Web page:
So now Lithuanian contemporary dance is in the “period of pray”, because more and more performances about pray and rituals appear. The main idea of the performances is loneliness with the hot spice of self-flagellation (sometimes even physically). Indispensable attributes on the stage – darkness, water, smoke, incenses. Once – conkers and once – stones were used for the same idea.
As far as Lithuanians are sad people, they are happy just when they can find the reason to be unhappy, the same mood we can feel on the stage. Crying or praying lonely women in black, white or violet, softly sad couples in light dress, two people that never find common language, lonely men unsatisfied with their sexual, spiritual and intellectual life, strange creations, surviving just wrapped in some material, Medea, daughters of Bernarda Alba, Anna Karenina, Chio-Chio san, Carmen, Romeo and Juliet, poor raped Erendira, Othello and Desdemona – they all are the main characters of Lithuanian dance. As you understand, many of them are damned to die.
Due to the Lithuanian character the niche of joyful and funny performances for a long time was empty. But two choreographers – Cholina and her former student Gytis Ivanauskas fulfilled this niche with their creations – plotless, light, superficial, but wanted by the audience. Both use situational humor, both are slightly ironic, both work not only with dancers but also with popular young drama actors from TV serials, both are famous and love to be seen on the dazzling covers of glam journals. Fun on the stage is quite uncommon event in Lithuanian theatre.
I want to say, that Lithuanian contemporary dance is like it is in many other countries. Aira Naginevičiūtė, the outstanding Lithuanian choreographer, creates full evening dance theater performances with many people on the stage, solid stage design, iron walls, live carps and huge balls. With slow movements-words she speaks about extreme situations in one’s life. Agnija Šeiko cites Nietzsche and Jung in her philosophical creations about women’s life. Vytis Jankauskas always seeks for quietness and peace.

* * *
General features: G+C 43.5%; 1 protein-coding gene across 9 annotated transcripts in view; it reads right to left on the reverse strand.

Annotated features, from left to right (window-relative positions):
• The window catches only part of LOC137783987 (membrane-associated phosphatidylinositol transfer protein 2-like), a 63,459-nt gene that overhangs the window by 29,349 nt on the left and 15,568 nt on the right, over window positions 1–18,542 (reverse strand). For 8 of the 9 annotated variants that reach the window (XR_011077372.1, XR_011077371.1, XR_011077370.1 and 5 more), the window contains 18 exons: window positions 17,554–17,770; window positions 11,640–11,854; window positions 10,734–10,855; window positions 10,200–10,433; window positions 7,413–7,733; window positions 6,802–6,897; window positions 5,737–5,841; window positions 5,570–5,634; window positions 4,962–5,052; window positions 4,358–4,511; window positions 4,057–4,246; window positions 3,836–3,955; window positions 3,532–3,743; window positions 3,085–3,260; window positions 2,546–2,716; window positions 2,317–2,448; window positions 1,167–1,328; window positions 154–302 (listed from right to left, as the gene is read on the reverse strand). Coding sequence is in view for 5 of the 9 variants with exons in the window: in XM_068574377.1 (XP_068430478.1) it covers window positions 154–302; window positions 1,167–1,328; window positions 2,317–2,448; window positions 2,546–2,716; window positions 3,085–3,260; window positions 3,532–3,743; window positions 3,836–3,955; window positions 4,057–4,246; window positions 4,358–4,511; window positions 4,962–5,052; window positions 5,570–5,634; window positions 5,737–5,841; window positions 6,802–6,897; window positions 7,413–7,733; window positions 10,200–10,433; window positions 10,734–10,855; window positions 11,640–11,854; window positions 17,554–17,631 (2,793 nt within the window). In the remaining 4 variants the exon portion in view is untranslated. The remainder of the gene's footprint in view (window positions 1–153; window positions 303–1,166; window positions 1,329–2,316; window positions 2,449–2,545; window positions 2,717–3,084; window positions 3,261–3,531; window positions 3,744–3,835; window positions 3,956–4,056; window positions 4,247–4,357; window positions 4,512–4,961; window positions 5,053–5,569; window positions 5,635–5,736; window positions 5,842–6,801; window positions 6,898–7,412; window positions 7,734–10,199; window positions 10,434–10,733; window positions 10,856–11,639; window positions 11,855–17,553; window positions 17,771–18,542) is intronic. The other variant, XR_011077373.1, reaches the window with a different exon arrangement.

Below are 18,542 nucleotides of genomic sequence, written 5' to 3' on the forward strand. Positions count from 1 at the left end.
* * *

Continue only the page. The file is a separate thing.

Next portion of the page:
Mikhail Fokine joked: 16 fouette in ballet means “I love you”, 32 fouette – “I love you very much”. Probably it is the truth (usually we see all fouette only when the ballet ends up with marriage), but in fouette I see just the demonstration of ballerina’s physical readiness. When Lithuanian choreographer and dancer Loreta Juodkaitė turns on non-stop for 5 minutes in Here and Now she speaks about the physical readiness as well as ballerina does; when she turns non-stop on for 8 minutes in Salamander’s Dream she speaks about the turning up from primal being into cold fearless creature; and when she turns on non-stop for 18 minutes in Sybil she speaks about the ritual of communication with the God and takes your breath away.
We have one choreographer – Andrius Katinas, who dares to create conceptual dance, which is absolutely unpopular in Lithuania. We have a choreographer – Andrius Pulkauninkas – who even creates butoh dance and shocks anyone who starts the acquaintance with contemporary dance attending his performances. This year two dancers – Airida Gudaitė and Laurynas Žakevičius – got the stage with the full evening performance of street dance.
We have not many but quite promising young dance creators, who are looking for new ideas and put them on the stage sometimes wrapped in unexpected membrane.
But the main thing is that we have quite well educated audience who attend all performances of contemporary dance and loudly discuss the performance in the foyer. Choreographer and dance teacher Birute Banvičiūte two years ago started to organize an international festival “Dansema” of professional contemporary dance for children.
And we have two and a half dance critics.
Republished from journal.dance.lv